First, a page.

As the name implies, the Balanced Scorecard strives to strike a balance between various performance measures. When Financial, Customer, Business Processes and Learning and Growth measures are presented together, as in Figure 1 below, the Balanced Scorecard allows managers to view the company from several perspectives at once.
Figure 1 – The Balanced Scorecard (source: Trump University)
Likewise, the Agile Triangle depicted in Figure 2, presents in a single ”dashboard” the three dimensions critical to Agile performance measurement – Value, Quality and Constraints. Just as in the Balanced Scorecard, it is easy to see imbalances between the three, to respond to them and to restore balance. For example, the tendency to produce more and more lines of code is held in check through the quality metrics.
Figure 2 – The Agile Triangle (based on Figure 1-3 in Jim Highsmith‘s Agile Project Management: Creating Innovative Products.)
My recommendation to clients who do Agile as a strategic initiative is to drop the Balanced Scorecard and use the Agile Triangle instead. There is precious little, if any, to be gained by using the two in parallel. As a matter of fact, one could easily interfere with the other.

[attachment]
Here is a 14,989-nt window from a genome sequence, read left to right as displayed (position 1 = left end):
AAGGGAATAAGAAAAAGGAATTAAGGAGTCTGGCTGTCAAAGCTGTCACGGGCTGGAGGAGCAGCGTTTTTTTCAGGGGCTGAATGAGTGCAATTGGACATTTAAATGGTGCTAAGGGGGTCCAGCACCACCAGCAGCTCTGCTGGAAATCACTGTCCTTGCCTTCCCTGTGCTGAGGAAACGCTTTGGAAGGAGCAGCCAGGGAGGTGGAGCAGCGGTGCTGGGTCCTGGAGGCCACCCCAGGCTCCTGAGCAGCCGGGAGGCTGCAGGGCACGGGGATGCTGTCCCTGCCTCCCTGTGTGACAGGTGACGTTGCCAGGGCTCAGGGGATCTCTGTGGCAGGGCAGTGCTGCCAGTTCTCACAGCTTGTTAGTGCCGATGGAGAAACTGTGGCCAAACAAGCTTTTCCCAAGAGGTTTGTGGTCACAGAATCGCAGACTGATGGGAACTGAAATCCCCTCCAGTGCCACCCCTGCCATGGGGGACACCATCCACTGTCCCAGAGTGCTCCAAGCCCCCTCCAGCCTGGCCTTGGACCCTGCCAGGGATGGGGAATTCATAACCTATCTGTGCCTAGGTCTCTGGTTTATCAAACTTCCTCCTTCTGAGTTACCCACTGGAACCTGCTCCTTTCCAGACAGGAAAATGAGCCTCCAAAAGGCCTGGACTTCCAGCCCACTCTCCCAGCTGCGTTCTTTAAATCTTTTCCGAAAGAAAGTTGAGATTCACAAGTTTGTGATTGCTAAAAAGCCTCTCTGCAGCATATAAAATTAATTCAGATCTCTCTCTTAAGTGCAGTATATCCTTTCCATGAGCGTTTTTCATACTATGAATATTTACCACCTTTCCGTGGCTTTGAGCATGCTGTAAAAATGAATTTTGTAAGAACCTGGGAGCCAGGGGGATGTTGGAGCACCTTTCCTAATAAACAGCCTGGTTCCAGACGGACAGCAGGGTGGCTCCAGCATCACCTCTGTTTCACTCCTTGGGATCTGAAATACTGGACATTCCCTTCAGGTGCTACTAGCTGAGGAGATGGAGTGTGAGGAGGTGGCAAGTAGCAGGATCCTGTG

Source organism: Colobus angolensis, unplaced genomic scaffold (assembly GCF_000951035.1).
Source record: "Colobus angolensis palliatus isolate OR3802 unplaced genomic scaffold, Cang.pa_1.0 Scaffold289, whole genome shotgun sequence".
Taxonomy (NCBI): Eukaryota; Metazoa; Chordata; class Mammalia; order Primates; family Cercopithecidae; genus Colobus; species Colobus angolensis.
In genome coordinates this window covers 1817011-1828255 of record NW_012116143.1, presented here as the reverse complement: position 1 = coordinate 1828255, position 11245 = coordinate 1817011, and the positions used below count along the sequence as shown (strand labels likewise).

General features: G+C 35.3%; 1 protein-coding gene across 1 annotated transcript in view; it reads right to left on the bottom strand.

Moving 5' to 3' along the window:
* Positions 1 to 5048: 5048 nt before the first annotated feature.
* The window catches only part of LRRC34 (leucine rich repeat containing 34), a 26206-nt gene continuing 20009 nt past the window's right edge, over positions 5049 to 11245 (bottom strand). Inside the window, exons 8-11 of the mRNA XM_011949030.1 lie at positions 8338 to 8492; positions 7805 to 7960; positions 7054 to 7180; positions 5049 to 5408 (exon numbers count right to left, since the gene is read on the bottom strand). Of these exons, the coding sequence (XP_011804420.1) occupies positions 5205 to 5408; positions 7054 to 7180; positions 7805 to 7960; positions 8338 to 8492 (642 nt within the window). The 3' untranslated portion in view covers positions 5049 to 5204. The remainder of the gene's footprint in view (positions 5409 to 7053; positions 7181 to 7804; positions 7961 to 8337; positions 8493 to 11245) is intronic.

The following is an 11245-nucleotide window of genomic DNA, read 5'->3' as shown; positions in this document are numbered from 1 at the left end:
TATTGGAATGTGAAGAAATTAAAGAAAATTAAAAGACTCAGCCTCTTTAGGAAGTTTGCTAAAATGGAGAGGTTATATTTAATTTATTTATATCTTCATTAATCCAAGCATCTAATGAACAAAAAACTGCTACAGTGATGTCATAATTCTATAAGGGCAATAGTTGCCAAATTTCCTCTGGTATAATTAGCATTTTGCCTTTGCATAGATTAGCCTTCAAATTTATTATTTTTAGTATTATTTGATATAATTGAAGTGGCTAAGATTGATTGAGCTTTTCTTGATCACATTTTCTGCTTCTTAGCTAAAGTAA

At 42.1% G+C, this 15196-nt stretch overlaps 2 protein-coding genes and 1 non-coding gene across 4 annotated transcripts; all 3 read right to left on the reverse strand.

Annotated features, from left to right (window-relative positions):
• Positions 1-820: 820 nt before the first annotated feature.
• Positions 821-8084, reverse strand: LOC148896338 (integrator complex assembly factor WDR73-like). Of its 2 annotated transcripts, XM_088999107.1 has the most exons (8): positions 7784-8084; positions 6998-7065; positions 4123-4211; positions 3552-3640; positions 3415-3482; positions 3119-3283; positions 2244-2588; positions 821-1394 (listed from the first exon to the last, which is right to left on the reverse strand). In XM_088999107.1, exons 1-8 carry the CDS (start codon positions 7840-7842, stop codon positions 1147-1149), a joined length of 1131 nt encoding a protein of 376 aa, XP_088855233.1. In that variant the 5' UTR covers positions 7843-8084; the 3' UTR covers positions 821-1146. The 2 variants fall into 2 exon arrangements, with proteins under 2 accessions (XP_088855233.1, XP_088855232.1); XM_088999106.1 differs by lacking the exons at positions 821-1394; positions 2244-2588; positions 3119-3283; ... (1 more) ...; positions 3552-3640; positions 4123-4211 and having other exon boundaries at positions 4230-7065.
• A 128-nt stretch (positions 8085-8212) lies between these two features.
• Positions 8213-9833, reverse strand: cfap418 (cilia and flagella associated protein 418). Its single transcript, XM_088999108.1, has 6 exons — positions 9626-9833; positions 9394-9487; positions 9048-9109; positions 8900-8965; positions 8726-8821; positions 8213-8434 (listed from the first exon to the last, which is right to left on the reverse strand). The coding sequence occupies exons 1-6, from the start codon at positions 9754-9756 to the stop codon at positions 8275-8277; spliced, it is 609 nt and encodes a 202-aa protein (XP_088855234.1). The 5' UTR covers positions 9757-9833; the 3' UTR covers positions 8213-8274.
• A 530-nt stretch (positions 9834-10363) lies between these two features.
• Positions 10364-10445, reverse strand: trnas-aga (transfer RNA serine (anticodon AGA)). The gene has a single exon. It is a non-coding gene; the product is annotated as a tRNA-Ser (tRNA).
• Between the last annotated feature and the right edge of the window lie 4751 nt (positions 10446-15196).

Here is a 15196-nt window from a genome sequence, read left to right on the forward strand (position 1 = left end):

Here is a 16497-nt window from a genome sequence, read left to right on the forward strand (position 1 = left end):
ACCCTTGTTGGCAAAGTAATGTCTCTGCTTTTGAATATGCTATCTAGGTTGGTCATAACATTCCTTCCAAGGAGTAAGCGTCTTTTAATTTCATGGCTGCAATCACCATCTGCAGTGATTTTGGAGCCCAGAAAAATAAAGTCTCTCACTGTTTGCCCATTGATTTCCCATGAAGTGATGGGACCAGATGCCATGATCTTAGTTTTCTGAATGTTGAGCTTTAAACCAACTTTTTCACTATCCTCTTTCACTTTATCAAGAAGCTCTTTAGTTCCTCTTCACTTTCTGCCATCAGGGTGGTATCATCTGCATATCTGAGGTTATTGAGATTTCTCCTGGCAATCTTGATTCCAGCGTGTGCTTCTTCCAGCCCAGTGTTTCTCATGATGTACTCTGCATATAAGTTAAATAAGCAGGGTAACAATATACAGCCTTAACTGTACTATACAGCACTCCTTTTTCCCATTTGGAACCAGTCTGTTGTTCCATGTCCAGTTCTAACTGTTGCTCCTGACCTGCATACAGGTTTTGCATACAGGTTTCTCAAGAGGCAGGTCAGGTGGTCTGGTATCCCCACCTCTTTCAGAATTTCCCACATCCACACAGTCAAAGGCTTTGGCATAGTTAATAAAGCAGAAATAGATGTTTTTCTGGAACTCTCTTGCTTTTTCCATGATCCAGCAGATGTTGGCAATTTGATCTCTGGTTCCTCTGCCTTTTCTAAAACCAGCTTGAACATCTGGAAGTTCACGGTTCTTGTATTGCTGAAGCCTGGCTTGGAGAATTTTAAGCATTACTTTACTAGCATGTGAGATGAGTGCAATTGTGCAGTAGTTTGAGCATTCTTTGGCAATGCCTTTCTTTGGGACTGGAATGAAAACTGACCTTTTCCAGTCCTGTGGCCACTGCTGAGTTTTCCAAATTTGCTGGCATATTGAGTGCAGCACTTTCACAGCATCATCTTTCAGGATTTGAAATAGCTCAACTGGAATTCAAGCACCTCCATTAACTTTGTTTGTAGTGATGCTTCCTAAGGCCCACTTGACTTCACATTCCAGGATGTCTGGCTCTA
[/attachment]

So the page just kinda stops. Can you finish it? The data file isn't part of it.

The Learning and Growth dimension of the Balanced Scorecard, which does not explicitly show in the Agile Triangle, is, of course, important. As part of an Agile initiative I would expect Agile proficiency to be closely observed. However, I would not include it explicitly in a system based on the Agile Triangle. Agile proficiency is not and end to itself. If the outputs and outcomes we measure through the Agile Triangle are unsatisfactory over a prolonged period of time, a close examination of the way Agile is practiced is called for.